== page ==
Because of the way I paint. I painted 8 houses, 2 restaurants, a barbershop, 2 boats, 5 motorcycles, a bicycle, a skull cracker. I hung with the navy and I got drunk with the captain’s rum [laughs]. One captain even caught me a mahi-mahi, one guy got me a pack of smokes and a bottle of rum because I painted his bike, and then another guy did the same.
So yeah, I paint really fast. I know they had a lot of respect for what I was doing with a can of paint. If you’re living the Island life, you need to have a lot of ingenuity and make a lot with nothing.
We just published an interview with Parcialmente Nublada, and you’re all over it.
Yeah, she has two really cool shots of me painting in Dominican Republic…
I heard it was a beautiful experience for everyone…
Yeah, it was beautiful. By the end of it, the town had more pride and they were cleaning up everything, painting other walls, it was really cool.
I yelled at them…where I was painting, there was trash everywhere. I told them they should pick that up and that they didn’t have to live like that. And they did. The next day they had picked up the trash, it was pretty cool.
Awesome. And now coming back to Miami, tell me about Nomadic Studios…
Yeah, so I came back and I thought I had a studio waiting for me so to speak, but I didn’t. Some people had promised me a studio and storage when they bought my old studio, and then when I came back they started charging me for the storage, which I didn’t even want in the first place. I don’t know, it was weird, some people just don’t get it… they don’t know how to run artists’ studios.
So, basically I had a picnic bench for a studio, that is in front of Mike Vasquez’s and Robles and Bhakti are in the same area. So I did a series of painting at the picnic bench, and then Mike gave me a little 5×5 area in his studio and I made some work there, and then I came to realize that what I did on the road for 6 months was that I had to make studios wherever I was, so I just continued the same process here where I lived, cause odds are I’m leaving again soon, and I’m not at a point in my career where I can afford the space I need for a studio all year.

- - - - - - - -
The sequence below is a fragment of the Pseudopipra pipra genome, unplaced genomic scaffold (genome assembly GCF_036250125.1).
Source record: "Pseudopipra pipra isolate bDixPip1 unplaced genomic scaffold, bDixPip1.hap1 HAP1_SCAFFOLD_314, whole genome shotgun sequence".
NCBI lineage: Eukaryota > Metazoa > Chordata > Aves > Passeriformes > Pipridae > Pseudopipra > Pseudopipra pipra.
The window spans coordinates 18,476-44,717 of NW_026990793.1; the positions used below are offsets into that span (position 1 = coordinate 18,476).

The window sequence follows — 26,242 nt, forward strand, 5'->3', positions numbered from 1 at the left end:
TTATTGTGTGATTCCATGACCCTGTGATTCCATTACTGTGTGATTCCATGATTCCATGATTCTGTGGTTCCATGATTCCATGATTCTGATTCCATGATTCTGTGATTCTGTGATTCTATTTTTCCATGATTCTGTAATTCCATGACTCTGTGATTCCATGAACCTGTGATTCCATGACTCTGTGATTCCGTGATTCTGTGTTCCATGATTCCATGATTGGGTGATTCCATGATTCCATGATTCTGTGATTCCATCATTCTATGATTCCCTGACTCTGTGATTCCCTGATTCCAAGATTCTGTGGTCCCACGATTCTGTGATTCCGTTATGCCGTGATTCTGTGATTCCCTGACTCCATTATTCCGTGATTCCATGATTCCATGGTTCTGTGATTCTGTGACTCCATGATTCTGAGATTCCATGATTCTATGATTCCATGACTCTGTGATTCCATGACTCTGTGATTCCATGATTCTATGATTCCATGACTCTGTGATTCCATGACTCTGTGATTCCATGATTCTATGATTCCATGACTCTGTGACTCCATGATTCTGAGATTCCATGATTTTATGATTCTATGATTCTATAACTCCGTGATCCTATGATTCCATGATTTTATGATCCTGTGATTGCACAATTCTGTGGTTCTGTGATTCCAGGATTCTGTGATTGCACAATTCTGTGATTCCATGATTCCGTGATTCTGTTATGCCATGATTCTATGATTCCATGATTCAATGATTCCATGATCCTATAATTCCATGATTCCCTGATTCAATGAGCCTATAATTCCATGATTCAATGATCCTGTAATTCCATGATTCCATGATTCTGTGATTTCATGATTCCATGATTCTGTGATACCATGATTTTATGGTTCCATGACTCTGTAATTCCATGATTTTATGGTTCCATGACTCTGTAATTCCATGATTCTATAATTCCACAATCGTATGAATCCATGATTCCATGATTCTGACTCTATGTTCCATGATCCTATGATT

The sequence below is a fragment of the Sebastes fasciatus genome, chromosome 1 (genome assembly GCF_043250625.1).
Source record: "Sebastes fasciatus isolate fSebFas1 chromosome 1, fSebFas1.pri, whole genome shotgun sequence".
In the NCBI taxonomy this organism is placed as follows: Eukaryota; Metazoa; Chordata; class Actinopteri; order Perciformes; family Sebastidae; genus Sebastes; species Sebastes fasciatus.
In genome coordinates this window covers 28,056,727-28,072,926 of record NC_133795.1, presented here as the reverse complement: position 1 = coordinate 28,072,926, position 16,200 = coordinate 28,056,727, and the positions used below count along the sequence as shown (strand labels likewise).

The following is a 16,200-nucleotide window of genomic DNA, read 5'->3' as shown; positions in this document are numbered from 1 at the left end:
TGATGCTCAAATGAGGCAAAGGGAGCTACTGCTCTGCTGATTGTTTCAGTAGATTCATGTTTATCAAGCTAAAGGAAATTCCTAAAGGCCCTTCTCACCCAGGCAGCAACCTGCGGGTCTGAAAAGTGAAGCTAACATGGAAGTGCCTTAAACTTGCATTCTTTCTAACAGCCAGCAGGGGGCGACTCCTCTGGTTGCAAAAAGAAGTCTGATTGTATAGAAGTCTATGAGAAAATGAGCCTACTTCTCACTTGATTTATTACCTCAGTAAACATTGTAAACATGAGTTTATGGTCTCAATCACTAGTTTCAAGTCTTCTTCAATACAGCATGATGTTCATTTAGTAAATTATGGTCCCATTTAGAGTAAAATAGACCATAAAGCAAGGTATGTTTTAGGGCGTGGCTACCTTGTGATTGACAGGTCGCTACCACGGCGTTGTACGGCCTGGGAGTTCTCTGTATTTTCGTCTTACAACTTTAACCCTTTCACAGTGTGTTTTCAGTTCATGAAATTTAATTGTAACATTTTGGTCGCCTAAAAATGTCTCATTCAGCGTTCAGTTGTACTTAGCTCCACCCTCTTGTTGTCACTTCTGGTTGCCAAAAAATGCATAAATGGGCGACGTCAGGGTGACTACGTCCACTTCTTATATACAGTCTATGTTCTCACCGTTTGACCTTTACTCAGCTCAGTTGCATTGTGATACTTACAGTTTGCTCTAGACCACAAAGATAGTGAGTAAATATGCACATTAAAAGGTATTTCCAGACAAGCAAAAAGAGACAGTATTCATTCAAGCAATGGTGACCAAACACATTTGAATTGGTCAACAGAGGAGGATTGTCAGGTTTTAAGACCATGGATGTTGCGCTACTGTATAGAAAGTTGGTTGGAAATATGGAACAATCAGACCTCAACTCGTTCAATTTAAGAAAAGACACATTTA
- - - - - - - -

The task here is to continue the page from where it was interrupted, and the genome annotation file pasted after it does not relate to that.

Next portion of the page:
How do you pitch the idea of Nomadic Studios to the developers?
I tell them it’s the Nomadic Studio’s series and if they can give me an empty space, I can activate it and I can give them a piece in trade, or we can figure out a way to barter. Tony Cho is the first to give me a space.
Tell me about the new machines you’re using to paint…
Basically, what I have realized I’ve been doing with spray paint is that I’ve taken a mechanism that delivers paint and then I developed a series of markings, an alphabet so to speak, but really just patterns that a can or a paint pendulum can make. I’ve always planned on building other painting mechanisms, but the ones I started with now are ready-mades— I don’t have to make them, they already exist. One is a home improvement electric painter that you buy at home Depot, and then another one is an electric airless spray gun that commercial painters use to paint big buildings or larger projects.
Really what happened was that I was creating and environment for a show at the History Museum, where they exhibited all these watercolor painting of birds, and I was creating some psychedelic color fades, which were a nice offset to these historical, biological drawings of birds, and I used this handheld paint sprayer that compresses the paint at the nozzle, so it makes this repetitive spray that jolts paint out at two different speeds—one really fast and one really slow. You’re supposed to move really slowly when you use it, so you can get a consistent coat, but what I’ve done is I’ve sped it up, so it makes these teeth-like, or diamond-egg-shape. As I’ve continued to investigate this gun, I’ve gotten to actually make the opposite mark that I do with spray paint, which has been really exciting. It just destroys my wrist to do a circular spiral because I have to do it in a continuous movement, which is really hard to do.
I’ve implemented other tools, like a skateboard, the wheel chair I used once, but it didn’t really work that well, but it’s funny, I’ve realized that in the realm of action painting, this it’s definitely as action as it gets. I feel like I’m at basketball camp, essentially going back and fort, running, jumping on the skateboard, or walking on a ladder really fast.
And what about the other machine?
The other one is the big industrial gun, and I’ve got it making this arrowhead, feather markings, it’s really wild.
Let’s talk about Friday’s show. What’s the concept behind it?
I should call it a preview, but it’s really a party [laughs]. Basically what I’m presenting is a body of work, some of it is installed, so I created this environment, an intervention to display these paintings. They’re all pretty much large-scale.